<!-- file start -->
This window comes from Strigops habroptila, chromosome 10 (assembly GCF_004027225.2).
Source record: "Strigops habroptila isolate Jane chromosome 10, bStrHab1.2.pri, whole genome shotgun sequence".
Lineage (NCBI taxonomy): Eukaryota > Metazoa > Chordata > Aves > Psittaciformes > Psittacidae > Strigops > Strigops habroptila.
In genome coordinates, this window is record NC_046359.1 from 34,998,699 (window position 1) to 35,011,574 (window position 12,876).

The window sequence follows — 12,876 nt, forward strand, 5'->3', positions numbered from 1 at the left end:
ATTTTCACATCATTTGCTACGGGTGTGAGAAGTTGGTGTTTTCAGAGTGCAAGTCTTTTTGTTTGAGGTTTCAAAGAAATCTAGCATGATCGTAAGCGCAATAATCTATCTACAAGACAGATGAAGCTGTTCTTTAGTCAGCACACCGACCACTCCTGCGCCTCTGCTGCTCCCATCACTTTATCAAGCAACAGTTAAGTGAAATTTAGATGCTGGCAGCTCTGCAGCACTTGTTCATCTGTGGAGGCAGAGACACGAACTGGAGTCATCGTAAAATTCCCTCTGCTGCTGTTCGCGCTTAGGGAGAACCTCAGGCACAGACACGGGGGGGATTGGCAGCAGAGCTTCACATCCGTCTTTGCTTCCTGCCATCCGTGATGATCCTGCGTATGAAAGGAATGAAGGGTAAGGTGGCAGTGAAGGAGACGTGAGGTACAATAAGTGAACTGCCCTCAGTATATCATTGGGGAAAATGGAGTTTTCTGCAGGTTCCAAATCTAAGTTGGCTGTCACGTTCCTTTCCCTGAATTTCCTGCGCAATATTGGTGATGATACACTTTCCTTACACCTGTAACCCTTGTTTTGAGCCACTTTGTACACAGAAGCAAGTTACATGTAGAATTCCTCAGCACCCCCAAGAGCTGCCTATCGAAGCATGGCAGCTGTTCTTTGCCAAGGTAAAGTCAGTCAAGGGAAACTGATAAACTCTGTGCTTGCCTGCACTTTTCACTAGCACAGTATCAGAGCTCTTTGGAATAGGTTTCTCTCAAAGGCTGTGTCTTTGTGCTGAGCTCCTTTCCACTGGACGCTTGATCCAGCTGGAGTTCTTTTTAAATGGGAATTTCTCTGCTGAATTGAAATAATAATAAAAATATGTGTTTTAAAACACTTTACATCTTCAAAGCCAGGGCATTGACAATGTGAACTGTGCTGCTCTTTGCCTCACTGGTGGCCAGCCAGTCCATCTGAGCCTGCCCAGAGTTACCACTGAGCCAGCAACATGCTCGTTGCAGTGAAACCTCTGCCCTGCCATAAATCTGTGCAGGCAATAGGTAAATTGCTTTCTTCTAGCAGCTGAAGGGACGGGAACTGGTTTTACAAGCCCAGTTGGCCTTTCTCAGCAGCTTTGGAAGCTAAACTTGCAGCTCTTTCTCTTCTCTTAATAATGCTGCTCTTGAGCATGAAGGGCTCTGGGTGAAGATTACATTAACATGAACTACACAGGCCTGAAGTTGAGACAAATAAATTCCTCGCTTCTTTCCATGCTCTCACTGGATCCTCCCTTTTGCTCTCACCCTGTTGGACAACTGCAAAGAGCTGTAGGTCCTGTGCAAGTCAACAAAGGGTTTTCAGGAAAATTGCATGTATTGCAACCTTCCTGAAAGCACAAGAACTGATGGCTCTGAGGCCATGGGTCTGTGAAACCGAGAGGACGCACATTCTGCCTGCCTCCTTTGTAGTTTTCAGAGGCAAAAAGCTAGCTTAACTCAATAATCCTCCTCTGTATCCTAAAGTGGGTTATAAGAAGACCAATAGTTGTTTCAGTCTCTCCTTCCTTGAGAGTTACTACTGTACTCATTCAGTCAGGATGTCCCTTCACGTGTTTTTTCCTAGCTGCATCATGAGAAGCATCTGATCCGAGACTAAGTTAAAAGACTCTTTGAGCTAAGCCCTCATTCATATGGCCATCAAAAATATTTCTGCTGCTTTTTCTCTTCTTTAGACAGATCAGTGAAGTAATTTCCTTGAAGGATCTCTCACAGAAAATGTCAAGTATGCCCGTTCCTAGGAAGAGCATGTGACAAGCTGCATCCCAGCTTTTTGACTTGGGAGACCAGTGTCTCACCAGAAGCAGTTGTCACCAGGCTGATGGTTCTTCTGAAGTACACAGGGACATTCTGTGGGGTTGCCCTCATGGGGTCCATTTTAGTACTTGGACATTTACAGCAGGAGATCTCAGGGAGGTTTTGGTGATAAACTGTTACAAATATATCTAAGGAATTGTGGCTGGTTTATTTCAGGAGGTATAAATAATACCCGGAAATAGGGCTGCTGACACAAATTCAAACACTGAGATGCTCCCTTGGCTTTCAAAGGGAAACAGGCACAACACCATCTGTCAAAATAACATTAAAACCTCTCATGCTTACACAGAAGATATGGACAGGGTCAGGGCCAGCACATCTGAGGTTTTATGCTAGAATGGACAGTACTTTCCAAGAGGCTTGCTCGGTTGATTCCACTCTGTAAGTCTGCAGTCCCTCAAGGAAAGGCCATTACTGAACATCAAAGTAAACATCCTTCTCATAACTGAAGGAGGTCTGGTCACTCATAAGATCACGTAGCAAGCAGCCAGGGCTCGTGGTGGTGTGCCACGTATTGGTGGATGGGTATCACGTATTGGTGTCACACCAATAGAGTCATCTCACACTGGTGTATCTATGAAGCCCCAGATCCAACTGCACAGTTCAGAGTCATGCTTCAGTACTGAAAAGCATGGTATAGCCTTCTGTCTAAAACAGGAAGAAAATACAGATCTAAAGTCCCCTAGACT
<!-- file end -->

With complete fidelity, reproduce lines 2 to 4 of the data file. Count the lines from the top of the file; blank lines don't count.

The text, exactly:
Source record: "Strigops habroptila isolate Jane chromosome 10, bStrHab1.2.pri, whole genome shotgun sequence".
Lineage (NCBI taxonomy): Eukaryota > Metazoa > Chordata > Aves > Psittaciformes > Psittacidae > Strigops > Strigops habroptila.
In genome coordinates, this window is record NC_046359.1 from 34,998,699 (window position 1) to 35,011,574 (window position 12,876).